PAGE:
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Jun 25, 2007 11:28 PM

Best Beef Wellington

Toronto Foodies,
Where is a good place to get a great Beef Wellington in our city?

And I must confess, I have never in my life had a Beef Wellington, and I want to try one if for nothing else, but the experience.

Thanks in advance!

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  1. I'll be surprised whether you find BW anywhere, let alone a great one. It's not on the menu at old school places like Barberian's or Carman's. You might end up of finding it Chez Poorboy, i.e., making it yourself, although, it's not really summer cuisine. One sees it rarely anymore, and too bad, because it really is a grand dish. Let us know whether you find it, and I'll be hot on your trail. Good luck.

    1. Sounds like someone is also watching "Hell's Kitchen." I've been craving one myself.

      2 Replies
      1. re: childofthestorm

        LOL I watched Hell's Kitchen and thought it sounded pretty good too. I'm on the hunt for one.

        1. re: childofthestorm

          Yes, this appears to be something that only a good Chef will prepare, and prepare well.
          A HK fan? Yes.
          But moreso a Nightmare fan to be honest.
          So... always wanting to try something different, this has caught my fancy.
          I therefore challenge any chef in Toronto to have a BW night and post it here.
          The Toronto Foodies I am sure will be out in force.

          And oh, I am contacting a couple of Executive Chefs in the area to see if they are up to a "BW Night".
          Barberian's or Carman's should be able to do a BW night given enough notice and advance reservations to be fair. Let's see if their staff are up to it .
          This "thread" remains open.

        2. Jamie Kennedy restaurant has Beef Wellington. I am not sure if it is good because I am not too fond of the Lamb and wild salmon coulibiac I had there at their price point.

          1. Four Seasons in Yorkville

            1. I've been watching this thread with some interest. Beef Wellington was the "in" special occasion dish when I began going to good restaurants many decades ago. If I was trying to impress a new girlfriend, Beef Wellington was usually on the menu. Yes, it can be a delicious dish and, no, it is not summer food.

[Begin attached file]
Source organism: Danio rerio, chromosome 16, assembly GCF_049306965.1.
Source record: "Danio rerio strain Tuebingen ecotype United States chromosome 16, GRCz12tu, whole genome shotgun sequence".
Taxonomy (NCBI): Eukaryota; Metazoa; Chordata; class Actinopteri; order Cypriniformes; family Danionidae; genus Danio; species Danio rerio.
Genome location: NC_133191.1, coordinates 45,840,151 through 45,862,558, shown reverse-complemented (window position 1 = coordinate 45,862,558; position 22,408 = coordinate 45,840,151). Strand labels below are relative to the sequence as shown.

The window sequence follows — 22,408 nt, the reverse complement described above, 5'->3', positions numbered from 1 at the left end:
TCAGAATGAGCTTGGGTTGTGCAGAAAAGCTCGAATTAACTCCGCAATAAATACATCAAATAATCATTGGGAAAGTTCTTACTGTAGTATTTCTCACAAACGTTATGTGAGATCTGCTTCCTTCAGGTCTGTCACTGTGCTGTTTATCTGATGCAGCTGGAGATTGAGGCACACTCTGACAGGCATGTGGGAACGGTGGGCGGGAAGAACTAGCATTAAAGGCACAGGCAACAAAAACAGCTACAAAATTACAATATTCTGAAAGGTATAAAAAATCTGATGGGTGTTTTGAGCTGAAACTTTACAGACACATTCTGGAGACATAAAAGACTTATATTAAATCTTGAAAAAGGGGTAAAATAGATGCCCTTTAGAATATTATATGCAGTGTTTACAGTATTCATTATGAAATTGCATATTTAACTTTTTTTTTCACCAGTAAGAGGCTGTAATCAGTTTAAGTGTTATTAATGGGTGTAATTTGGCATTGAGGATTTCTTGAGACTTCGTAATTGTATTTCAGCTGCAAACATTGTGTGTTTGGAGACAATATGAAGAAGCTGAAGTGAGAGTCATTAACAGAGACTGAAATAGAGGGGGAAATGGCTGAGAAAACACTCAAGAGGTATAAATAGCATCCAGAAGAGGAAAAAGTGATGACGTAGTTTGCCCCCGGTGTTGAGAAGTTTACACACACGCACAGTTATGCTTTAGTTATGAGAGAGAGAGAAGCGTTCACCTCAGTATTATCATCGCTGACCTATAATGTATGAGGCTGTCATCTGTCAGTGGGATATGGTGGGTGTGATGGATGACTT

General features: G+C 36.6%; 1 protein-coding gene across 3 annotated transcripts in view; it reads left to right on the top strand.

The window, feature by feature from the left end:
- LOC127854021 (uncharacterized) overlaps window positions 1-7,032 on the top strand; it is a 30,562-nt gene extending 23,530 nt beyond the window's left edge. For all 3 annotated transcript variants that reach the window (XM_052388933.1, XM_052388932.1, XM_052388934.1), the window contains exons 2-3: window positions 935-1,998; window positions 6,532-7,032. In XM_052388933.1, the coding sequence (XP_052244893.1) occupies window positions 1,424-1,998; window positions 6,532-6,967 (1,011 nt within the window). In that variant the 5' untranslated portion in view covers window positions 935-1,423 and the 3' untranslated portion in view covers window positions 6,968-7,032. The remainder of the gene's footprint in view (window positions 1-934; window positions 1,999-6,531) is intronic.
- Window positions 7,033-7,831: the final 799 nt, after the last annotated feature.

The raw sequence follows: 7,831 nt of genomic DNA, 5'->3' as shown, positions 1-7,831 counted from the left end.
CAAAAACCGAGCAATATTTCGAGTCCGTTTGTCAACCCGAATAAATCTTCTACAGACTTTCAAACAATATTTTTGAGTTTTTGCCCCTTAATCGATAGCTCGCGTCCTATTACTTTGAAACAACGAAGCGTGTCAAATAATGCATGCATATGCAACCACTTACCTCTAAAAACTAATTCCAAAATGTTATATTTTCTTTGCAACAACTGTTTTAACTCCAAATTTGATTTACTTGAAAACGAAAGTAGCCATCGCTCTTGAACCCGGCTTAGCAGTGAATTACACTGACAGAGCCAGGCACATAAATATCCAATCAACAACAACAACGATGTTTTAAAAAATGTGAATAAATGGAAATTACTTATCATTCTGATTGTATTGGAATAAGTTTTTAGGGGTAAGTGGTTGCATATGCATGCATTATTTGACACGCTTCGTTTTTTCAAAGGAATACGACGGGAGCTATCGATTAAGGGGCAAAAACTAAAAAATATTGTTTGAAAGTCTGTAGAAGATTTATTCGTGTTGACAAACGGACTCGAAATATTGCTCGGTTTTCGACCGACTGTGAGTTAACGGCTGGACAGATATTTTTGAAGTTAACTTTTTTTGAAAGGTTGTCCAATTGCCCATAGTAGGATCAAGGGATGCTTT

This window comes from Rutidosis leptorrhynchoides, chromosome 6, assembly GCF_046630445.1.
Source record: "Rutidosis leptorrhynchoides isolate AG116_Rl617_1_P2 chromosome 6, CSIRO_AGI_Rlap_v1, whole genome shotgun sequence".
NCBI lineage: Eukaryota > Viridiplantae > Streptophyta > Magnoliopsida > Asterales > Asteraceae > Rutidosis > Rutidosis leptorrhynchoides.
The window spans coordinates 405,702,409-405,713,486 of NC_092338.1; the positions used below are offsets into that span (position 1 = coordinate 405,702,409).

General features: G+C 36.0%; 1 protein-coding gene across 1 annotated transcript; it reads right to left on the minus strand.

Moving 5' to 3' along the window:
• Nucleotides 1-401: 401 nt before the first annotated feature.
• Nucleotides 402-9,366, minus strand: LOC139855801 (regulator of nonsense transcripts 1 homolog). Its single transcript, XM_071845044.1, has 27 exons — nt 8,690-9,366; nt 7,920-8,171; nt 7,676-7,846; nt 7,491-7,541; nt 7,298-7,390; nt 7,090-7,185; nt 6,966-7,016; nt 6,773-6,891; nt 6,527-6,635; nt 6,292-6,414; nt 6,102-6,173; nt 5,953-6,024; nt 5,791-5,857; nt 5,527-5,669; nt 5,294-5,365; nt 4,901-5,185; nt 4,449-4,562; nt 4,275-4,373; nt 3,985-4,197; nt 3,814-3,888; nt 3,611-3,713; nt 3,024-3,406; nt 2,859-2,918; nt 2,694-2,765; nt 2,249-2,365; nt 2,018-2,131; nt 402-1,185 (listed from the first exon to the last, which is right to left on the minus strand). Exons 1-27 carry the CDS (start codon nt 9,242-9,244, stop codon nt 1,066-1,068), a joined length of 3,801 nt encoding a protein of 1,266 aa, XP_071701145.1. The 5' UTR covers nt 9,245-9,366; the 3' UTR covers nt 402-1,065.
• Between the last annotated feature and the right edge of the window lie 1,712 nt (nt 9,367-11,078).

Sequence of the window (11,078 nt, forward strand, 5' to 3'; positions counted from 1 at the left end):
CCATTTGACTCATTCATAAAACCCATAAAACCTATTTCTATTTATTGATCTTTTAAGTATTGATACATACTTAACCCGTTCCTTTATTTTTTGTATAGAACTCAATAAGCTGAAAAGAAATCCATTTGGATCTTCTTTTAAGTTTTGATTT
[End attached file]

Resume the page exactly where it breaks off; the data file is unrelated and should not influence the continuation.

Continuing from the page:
But difficult? Beyond most chefs? Please... It is really a simple dish - just a variant on steak - and making a steak into beef Wellington tends to diminish the inherent qualities of a really good steak. It was, in its day, a clever way to turn a mediocre tenderloin steak, canned pate, and frozen puff pastry into an expensive "gourmet" dish. Some (very few) restaurants might use high end ingredients made from scratch. Most didn't.

              I used to like it and, when I'm feeling suitably nostalgic, I'll whip one up. There is only one cooking issue: it can be tricky to bake a rare steak into a crispy, cooked through pastry shell. Tricky, but not difficult. A thick steak at fridge temperature, a hot oven, et voila. Get some PC puff pastry (contains butter) or, even better, Rahier. Get some Antoine's pate. Get some cremini and shitake mushrooms and some shallots. If you can cook, you can do it. Easily.

              I suspect that one reason we don't see it around very much is that we have many more dishes - much more interesting dishes - to choose from at even mainstream mid-range restaurants. It disappeared from menus because people didn't order it anymore. So be sure that the chef who takes on this challenge gives you something worthwhile.

              Will the meat be top quality, aged, marbled beef? Will it be a whole tenderloin that is sliced to serve or individual portions (which must be thick)? Will there be an all-butter pastry or one made with margarine/palm oil (which looks great but isn't the same)? Will there be real foie gras pate? Fresh mushrooms and shallots? How will it be sauced? (Truffles are appropriate, but not in season.)

              There's nothing difficult about this dish. "Hot Dog Wellington" was once the signature dish at Izzie Shopsowitz's deli on Bay St. A Chicago 58 dog topped with chopped liver and baked in a knish pastry shell.